Somehow, I never doubted the fact that the Jimny would be capable off-road. However, these lifestyle off-roaders are now increasingly being bought to be used on the daily, with a little bit of adventure thrown in on the weekends — would the Jimny be up to the task? In some ways yes, in some ways, no. You see, the chassis set up of the Jimny is fully sorted. On tarmac ride quality is impressive — that body-on-frame shimmy that I was talking about earlier barely exists. I would go so far as to say that this is easily the best riding body-on-frame car out there today. We drove the same patch of road in the Jimny and in a Crysta taxi that picked us up the following days, and the Jimny felt way more settled and comfortable. Potholes are dealt with confidence — there’s no crashing or uncomfortable threading through them. Over undulating surfaces, it stays settled since there’s less weight to manage. The suspension is truly a highlight.
That is not to say it won’t handle — it has got plenty of enthusiasm on that front as well. It may have a softly sprung suspension and skinny tyres but there’s willingness to lean on them without tying itself into knots. The steering is well judged, still electric power steering but slightly heavier than the Maruti Suzuki’s we’re used to and I actually prefer the weight as opposed to a super-light steering. It feels connected to the front and the nose feels reasonably nimble. Yes, there’s generous amounts of roll but it is progressive and does plenty to help you understand the transfer of weight and its limits. It feels quick on its feet, willing to change direction and particularly fun on our not-so-perfect roads where mid-corner bumps and potholes are just swallowed without batting an eye. Entertaining, it certainly is.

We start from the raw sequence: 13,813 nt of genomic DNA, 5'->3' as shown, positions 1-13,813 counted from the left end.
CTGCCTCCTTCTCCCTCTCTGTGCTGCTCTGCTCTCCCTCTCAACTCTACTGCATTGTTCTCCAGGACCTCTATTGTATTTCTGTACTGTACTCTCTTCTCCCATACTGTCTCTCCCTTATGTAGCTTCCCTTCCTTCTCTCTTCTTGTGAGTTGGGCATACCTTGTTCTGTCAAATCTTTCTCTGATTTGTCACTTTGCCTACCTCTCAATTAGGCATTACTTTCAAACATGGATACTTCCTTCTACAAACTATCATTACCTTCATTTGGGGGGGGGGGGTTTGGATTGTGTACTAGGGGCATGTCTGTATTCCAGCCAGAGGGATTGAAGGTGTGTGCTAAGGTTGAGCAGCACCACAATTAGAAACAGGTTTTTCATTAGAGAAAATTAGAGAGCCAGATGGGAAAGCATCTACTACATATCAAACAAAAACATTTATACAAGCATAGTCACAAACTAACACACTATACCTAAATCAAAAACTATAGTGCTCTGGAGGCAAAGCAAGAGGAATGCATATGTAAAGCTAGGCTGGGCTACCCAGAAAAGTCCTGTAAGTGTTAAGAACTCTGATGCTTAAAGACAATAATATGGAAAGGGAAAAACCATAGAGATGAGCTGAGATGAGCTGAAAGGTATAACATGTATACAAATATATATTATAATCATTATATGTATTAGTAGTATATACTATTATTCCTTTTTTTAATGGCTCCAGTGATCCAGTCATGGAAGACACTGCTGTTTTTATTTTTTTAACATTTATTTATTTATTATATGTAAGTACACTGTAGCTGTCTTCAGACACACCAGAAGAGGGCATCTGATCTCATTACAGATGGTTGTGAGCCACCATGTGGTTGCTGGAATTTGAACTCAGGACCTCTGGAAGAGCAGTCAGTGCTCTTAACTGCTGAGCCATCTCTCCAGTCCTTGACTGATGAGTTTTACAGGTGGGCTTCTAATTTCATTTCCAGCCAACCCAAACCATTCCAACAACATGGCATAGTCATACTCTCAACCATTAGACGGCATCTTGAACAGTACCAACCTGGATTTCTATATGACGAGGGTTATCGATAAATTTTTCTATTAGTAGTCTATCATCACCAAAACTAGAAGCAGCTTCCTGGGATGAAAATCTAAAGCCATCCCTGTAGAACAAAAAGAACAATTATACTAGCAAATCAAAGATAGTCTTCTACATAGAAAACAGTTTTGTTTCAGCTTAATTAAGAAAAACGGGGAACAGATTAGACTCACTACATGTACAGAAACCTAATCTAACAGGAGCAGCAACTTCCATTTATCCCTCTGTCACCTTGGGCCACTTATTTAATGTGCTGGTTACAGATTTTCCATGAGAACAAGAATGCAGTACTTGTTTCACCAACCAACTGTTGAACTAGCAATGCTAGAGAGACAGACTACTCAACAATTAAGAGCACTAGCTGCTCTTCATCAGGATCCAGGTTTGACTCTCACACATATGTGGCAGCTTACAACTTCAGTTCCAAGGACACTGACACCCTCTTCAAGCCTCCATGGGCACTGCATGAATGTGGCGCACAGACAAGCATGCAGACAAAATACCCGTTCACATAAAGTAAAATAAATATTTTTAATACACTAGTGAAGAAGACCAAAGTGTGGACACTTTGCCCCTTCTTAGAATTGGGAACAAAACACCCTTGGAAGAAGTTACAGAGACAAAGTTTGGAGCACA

Maruti Suzuki Jimny engine and performance
But there’s a catch. And that’s the engine which is probably my biggest grouse with the Jimny overall. This is the K15B engine, one generation behind the K15C engine on the Grand Vitara, Brezza, Baleno, Fronx, Ertiga, Ciaz, XL6, every other Maruti Suzuki really. It gets auto start-stop but no mild-hybrid tech to boost fuel efficiency and, crucially, unlike every other Maruti this engine is mounted longitudinally.
The motor may be perfectly competent off the road but you do find it lacking on road — particularly on the hilly roads we were driving. It does feel a little underpowered, especially when you want to make overtakes. I found myself having to throw it fast into corners, carry as much momentum as I could so I could overtake whatever car was in front of me on the next patch of straight road I found. The spread of torque that we have come to expect on modern turbo engines simply isn’t there and this could get bothersome while driving in the hills and on the highway. At speed, it isn’t effortless.